The course supervisor is responsible for the assignment of the course grades which appear on student transcripts. The course supervisor, while setting the grading policy, will generally consult with GAs on individual borderline cases, and may delegate much greater responsibility, particularly when the GA is the sole classroom contact person for students in a section. The GA will generally keep the grading records and execute as necessary the computations which are the basis for the course grade. It is important that the GA leave a clear and complete grading record at the end of the course, because grades are not infrequently reviewed.

GAs are responsible for grading of exams, quizzes and homework, as directed by the course supervisor. In general, the course supervisor may choose to participate in this grading, but is not required to. When the course supervisor is the sole contact person for a course section (for example in Stat 100), the course supervisor is responsible for the grading of that section, or for a corresponding fraction of the uniform grading when grading is shared over sections.

The course supervisor should provide solutions of exam problems and reasonable guidelines for grading. It is the responsibility of the grader to grade carefully and uniformly within the given guidelines. This will almost always involve decisions about partial credit; these should be reasonable and they should be applied uniformly.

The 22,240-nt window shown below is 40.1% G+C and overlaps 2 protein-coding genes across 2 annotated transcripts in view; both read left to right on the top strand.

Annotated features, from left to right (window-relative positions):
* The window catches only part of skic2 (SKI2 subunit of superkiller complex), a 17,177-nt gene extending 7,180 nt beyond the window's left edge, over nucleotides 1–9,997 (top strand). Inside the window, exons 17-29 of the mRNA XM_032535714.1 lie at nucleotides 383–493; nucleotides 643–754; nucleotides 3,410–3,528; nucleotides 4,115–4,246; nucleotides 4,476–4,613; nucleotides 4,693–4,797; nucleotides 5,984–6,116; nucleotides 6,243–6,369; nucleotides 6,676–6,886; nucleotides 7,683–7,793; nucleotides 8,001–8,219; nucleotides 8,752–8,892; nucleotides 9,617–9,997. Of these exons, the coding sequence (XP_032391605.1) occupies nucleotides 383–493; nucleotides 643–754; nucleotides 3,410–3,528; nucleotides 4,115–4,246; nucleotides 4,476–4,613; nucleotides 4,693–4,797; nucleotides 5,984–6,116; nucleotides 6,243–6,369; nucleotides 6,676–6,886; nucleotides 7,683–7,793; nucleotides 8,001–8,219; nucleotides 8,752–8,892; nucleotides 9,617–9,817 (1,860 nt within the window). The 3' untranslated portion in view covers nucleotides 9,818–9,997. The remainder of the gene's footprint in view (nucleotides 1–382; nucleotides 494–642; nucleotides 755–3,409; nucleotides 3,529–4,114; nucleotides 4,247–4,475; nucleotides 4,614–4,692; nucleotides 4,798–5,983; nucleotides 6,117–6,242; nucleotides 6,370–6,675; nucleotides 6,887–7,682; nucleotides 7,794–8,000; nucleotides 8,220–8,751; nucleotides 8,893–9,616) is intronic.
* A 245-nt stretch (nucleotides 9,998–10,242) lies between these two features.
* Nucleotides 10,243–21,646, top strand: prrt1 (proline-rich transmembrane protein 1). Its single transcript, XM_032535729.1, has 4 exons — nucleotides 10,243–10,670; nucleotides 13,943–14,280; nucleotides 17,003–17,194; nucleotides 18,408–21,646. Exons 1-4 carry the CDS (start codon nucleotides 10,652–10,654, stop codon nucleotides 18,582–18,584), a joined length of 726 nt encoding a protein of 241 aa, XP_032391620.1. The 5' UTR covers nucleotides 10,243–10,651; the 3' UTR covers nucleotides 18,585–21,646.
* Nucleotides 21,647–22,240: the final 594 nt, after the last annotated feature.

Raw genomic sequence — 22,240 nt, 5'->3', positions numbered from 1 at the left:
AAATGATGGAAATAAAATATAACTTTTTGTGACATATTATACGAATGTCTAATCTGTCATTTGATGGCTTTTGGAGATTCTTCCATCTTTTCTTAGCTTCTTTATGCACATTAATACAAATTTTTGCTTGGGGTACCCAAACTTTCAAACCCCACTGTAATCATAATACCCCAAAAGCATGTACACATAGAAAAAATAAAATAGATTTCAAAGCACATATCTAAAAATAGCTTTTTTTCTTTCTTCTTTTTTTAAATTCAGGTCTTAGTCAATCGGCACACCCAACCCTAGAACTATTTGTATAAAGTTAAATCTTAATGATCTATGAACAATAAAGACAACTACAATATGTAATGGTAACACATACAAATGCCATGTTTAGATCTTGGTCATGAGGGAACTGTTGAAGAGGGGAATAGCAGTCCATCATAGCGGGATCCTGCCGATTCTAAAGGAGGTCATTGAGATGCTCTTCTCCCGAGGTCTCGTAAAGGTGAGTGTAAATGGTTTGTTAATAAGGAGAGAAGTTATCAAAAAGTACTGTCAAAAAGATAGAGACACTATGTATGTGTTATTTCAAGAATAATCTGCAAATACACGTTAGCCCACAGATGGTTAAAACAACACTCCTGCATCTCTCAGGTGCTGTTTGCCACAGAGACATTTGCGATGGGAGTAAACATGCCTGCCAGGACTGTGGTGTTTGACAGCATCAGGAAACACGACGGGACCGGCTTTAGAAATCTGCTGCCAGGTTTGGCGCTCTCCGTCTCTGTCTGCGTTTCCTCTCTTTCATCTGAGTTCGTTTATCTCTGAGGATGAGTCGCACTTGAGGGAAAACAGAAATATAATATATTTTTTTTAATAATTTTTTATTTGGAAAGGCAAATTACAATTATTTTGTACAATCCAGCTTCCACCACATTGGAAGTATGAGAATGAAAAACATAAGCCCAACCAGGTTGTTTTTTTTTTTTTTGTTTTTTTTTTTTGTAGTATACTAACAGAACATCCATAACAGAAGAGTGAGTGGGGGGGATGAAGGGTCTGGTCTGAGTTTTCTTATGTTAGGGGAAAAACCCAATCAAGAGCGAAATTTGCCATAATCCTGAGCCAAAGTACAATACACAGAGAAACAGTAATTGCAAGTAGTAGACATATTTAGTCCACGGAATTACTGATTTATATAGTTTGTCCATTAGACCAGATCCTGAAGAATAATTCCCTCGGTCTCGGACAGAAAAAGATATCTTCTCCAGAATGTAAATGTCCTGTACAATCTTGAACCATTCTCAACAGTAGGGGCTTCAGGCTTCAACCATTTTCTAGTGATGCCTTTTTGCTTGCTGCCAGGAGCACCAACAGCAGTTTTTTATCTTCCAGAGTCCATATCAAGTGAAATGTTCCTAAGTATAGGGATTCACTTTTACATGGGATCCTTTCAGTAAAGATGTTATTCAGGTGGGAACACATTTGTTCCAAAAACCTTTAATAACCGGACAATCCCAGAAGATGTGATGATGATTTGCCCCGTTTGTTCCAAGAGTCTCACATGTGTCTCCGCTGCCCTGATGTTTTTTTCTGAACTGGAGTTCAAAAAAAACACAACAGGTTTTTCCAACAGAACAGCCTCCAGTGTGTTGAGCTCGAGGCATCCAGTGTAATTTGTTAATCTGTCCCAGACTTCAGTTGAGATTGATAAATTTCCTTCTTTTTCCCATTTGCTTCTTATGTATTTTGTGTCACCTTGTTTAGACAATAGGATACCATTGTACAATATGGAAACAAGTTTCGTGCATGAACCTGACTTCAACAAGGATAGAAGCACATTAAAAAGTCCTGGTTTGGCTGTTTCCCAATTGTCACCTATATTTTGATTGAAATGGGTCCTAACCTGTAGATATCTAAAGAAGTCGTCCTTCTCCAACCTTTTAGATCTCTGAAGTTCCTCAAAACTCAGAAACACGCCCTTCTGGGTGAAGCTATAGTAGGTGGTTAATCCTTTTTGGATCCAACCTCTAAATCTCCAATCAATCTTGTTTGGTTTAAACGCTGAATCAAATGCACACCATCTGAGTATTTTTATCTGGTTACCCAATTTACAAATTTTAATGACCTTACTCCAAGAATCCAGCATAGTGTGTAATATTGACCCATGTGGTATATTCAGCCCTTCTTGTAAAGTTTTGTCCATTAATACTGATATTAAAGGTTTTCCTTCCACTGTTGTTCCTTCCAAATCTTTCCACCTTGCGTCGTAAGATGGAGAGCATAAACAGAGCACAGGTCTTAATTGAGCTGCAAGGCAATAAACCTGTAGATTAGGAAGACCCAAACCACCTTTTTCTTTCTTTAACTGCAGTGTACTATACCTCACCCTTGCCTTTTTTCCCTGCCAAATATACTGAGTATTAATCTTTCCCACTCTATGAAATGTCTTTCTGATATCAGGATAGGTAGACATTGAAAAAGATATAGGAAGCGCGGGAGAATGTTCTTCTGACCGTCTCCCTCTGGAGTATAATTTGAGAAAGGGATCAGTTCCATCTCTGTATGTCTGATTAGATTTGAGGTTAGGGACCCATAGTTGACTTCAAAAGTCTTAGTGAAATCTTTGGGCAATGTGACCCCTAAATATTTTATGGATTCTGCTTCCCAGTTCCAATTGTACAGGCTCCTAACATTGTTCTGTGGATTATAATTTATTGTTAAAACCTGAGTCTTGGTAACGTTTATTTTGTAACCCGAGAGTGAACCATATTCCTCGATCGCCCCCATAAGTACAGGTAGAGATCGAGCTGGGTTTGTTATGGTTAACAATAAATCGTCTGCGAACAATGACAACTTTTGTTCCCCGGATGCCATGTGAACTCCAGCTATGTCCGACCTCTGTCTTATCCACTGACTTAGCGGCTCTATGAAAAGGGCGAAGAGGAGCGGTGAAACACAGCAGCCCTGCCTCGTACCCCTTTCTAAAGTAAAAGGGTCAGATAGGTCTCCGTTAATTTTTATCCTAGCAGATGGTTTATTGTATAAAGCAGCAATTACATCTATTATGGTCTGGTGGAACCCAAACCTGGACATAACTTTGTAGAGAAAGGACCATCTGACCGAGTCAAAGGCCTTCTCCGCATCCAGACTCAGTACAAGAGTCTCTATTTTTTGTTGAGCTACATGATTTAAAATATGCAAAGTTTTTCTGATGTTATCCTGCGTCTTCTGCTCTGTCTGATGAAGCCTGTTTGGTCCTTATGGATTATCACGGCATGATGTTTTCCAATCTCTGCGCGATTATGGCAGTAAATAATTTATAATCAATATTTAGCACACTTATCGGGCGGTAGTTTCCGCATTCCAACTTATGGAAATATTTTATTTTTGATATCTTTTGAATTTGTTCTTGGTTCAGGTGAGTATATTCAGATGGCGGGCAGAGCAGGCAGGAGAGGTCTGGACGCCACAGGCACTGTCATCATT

Grading arrangements are chosen by the course supervisor. In particular, when the same exam is given over several sections, the supervisor for purposes of uniform grading may arrange that each question be graded by just one or two persons.

Grading should be completed promptly. This is especially important for the grading of uniform exams. It may be appropriate for a course supervisor to allow a modest delay in grading in response to academic demands on a GA (such as an exam).


In general, the course supervisor may not schedule a meeting earlier than the last working day before the first day of classes. (This provision is intended to make careful use of GA time. It is not intended to circumvent the longer orientation and training period for new GAs, or to preclude a longer preparation period in cases where GAs have been given, well in advance of the start of class or the making of plane reservations, a definite assignment for which some additional preparation is required.)